COACHES’ PERSPECTIVES ON AN ONLINE TOOL TO PROMOTE POSITIVE YOUTH DEVELOPMENT IN SPORT.
Wednesday, April 13, 2016 - 09:00
SIRC is pleased to be working together with Sport Canada to share current research on topics informing policy and promoting quality sport programming. This week we are sharing highlights of a recent article examining COACHES’ PERSPECTIVES ON AN ONLINE TOOL TO PROMOTE POSITIVE YOUTH DEVELOPMENT IN SPORT.
Project SCORE! Coaches' perceptions of an online tool to promote positive youth development in sport. Strachan, Leisha; MacDonald, Dany J.; Côté, Jean. (2016). International Journal of Sports Science & Coaching, 11(1), 108-115.
(Research supported by the Sport Participation Research Initiative (SPRI))
SIRC Highlights from the research
Sport has long been promoted as an effective avenue for building positive psychological and social characteristics and skills for youth. Coaches (after parents) have been identified as a main contributor to teaching these skills to youth within the sport context. However, the methods to teach positive youth development (PYD) themes has been highlighted as an area requiring further education and training for coaches. This research evaluated the use of an online program (Project SCORE!) by coaches to help them integrate PYD themes into their coaching practice. As a pilot study, four competitive youth coaches completed the program and were interviewed to gain insights into their perception of program effectiveness identifying highlights and challenges in delivering the program. Project SCORE! is built on 10 lessons for head coaches or assistant coaches to deliver during practice times over the course of a season focusing on Lerner’s five C’s (competence, connection, character, confidence, and caring/compassion) of youth development. The program is designed for 11-17 year olds.
Analysis of the coach interviews revealed four main themes: (1) program organization; (2) positive aspects of the program; (3) challenges of the program; and (4) suggestions for changes.
- Program organization:
- Preparation: In general, the preparation time need for each lesson was minimal
- Delivery: General observations were that one lesson was too long and the parent connection activity didn’t meet the needs of the coach
- Positives of the Program:
- Website: The online resource was well organized and easy to navigate, and the information provided was good.
- Lessons/Sessions: ‘Your Turn’ session was particularly received well by the athletes in that it gave them the opportunity to run the lesson. This sense of empowerment increased athlete enjoyment. Other sessions that worked well were ‘Team Connection’, ‘Building Character – Respect’, ‘Building Competence – Training the Mind’, and ‘Building Competence – Goal Setting’.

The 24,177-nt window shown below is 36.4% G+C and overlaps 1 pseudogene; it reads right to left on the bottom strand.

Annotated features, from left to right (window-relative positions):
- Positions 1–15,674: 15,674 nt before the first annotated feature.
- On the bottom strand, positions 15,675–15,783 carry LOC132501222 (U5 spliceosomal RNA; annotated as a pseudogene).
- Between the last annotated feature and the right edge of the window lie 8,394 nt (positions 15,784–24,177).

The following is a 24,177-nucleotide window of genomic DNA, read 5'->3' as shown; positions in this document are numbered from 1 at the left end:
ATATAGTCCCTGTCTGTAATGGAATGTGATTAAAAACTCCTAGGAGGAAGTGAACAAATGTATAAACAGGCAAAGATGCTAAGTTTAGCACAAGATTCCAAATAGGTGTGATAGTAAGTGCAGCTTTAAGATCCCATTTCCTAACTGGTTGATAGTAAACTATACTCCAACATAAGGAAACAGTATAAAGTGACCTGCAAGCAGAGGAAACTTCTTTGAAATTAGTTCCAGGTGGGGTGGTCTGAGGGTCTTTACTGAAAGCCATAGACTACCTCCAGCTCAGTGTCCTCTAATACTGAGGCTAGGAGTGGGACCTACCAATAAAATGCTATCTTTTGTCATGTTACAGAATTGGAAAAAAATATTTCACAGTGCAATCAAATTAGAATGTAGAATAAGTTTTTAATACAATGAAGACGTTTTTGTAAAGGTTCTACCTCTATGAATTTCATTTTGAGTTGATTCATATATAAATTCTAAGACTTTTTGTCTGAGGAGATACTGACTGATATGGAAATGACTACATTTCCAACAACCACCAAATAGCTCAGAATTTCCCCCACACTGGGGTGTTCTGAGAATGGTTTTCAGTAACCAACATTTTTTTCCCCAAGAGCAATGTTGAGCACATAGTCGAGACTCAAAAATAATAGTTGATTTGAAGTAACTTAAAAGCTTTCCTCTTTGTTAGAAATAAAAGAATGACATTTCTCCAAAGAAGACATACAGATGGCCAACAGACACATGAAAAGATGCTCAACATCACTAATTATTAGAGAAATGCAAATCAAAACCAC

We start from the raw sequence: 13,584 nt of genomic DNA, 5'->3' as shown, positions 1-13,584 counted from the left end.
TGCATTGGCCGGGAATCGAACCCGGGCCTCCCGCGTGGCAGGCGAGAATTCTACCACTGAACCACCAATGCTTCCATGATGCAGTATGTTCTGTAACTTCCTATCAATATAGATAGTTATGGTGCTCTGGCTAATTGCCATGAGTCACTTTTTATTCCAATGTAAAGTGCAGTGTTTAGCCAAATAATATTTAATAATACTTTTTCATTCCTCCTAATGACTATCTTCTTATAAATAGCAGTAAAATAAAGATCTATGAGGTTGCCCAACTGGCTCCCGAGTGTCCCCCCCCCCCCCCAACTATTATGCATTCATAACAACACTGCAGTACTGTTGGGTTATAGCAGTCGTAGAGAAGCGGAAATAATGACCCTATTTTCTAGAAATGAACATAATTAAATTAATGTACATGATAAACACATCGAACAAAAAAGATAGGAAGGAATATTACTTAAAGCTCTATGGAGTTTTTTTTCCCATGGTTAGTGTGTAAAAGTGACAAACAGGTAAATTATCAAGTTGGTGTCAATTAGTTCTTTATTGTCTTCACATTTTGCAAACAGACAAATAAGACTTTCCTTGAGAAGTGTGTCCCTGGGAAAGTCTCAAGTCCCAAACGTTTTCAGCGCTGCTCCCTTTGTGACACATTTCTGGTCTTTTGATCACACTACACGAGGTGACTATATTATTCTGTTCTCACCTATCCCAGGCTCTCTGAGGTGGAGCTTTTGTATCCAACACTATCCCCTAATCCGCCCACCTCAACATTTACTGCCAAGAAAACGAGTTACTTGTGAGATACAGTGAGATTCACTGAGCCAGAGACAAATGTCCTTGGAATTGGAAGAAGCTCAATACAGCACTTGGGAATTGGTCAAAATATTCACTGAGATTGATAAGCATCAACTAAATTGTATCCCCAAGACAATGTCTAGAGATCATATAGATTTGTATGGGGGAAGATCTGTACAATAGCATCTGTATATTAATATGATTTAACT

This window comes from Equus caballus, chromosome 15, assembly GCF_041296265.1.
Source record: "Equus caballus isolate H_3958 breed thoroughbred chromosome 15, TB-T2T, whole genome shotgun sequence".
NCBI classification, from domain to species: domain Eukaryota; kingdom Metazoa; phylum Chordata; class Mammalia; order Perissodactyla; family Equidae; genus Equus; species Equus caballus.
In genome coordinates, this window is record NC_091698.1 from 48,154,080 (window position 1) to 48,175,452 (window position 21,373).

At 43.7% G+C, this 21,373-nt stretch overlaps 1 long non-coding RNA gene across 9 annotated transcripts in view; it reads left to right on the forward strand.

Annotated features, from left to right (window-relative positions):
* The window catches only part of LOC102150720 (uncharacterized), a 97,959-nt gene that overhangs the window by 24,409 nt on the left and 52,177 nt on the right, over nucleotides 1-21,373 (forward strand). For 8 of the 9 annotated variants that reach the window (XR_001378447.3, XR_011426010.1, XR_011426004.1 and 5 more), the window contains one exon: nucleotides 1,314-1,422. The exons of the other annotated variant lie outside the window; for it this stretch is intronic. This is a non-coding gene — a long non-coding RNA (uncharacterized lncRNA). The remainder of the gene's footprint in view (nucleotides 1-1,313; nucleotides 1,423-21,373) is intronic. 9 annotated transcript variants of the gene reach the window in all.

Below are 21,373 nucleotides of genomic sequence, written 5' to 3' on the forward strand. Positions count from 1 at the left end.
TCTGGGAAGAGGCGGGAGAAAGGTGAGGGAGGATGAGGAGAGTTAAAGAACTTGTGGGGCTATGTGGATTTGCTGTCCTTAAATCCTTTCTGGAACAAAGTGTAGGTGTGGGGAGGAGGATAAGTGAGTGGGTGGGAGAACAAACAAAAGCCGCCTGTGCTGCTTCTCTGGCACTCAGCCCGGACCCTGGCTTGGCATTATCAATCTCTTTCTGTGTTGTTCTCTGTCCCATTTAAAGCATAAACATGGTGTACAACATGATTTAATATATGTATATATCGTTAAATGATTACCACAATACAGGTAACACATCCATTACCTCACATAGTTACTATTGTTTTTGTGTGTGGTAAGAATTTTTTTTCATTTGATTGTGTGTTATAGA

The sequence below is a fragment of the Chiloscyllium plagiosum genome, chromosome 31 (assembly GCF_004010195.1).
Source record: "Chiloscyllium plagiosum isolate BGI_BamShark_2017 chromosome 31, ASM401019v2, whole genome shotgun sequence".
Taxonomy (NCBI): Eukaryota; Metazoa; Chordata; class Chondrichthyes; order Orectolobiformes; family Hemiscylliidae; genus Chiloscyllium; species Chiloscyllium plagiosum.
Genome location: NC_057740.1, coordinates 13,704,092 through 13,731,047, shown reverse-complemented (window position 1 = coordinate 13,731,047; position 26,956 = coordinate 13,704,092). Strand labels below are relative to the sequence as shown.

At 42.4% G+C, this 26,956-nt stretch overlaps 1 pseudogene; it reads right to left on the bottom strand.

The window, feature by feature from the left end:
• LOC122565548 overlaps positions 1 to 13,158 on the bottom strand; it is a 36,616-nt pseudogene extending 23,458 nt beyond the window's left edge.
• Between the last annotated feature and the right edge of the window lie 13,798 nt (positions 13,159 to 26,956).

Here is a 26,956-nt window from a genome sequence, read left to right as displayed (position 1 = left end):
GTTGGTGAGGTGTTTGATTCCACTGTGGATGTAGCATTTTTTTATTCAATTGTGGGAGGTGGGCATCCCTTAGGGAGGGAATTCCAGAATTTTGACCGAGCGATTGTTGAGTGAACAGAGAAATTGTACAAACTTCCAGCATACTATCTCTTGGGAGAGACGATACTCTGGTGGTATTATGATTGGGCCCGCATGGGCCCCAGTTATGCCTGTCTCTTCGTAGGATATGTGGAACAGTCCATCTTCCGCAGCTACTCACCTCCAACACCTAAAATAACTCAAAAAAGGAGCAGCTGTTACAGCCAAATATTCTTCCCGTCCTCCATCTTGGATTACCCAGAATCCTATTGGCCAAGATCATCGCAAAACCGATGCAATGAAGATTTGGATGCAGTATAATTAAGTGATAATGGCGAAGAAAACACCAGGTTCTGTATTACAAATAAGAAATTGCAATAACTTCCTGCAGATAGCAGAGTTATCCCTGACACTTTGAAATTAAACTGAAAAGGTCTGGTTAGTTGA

- Personal Growth: While the sessions were aimed at the athletes, coaches felt that they also learned about themselves and experienced personal growth as a coach. The lessons also helped them form better connections with their athletes.
- Parent Reaction: Coaches felt that parents were very positive and supportive of the lessons and saw growth and development in the athletes.
- Participant Involvement: Coaches experienced some difficulties getting athletes engaged in the lessons.
- Time Away from Training: Coaches indicated that while the material and lessons were valuable, they were concerned that it took time away from practice (skill development)
- Suggestions for Change:
- More flexibility in the order of the lessons, so as to be able to mix and match lessons with the needs of the athletes or the team
- Some concepts might be too abstract for all levels of athletes and might not be cognitively appropriate for younger athletes. However, while the program was geared for 11-17 year olds, coaches pointed out that some lessons, if modified/simplified, would be beneficial for younger athletes.
Overall the program proved to be a positive experience with coaches finding the lessons easy to use and implement. Coaches saw growth in both players with the added benefit to the coaches’ personal growth as well. The online resource proved to be both cost and resource-effective showing it’s applicability to any community coach. The self-learning method meant that the coach education would not have to be dependent on instructor, time or equipment/facility factors. The study also showed that PYD skills could be learned and integrated by coaches in a relatively quick manner, and the user-friendly nature of an online program may in fact encourage more use of the program and its resources.
Coaches were not limited to the resources presented by the program and some did integrate their own resources into the sessions. More experienced coaches found that they were able to incorporate their own resources with more purpose with the guidance of the program lessons and felt more confidence using previously learned techniques. Challenges found in the program were focused not on the program implementation but rather on changing individual perceptions around teaching PYD skills as a part of youth sport. Some athletes were not as focused on PYD skills and some coaches felt it took away from sport-specific practice time, suggesting that more attention needs to be paid to clarifying how increasing PYD skills enhances athlete performance, to both the coach and the athletes.
Future research should focus on increasing the study size as well as the levels of coaches. This study also did not measure the youth experience of the program which would also lead to a better understanding of how athletes receive the PYD sessions. The study concluded that Project SCORE! appeared to be an appropriate tool to help coaches deliver positive youth development learning to their athletes, with positive impacts extending to coach personal development as well.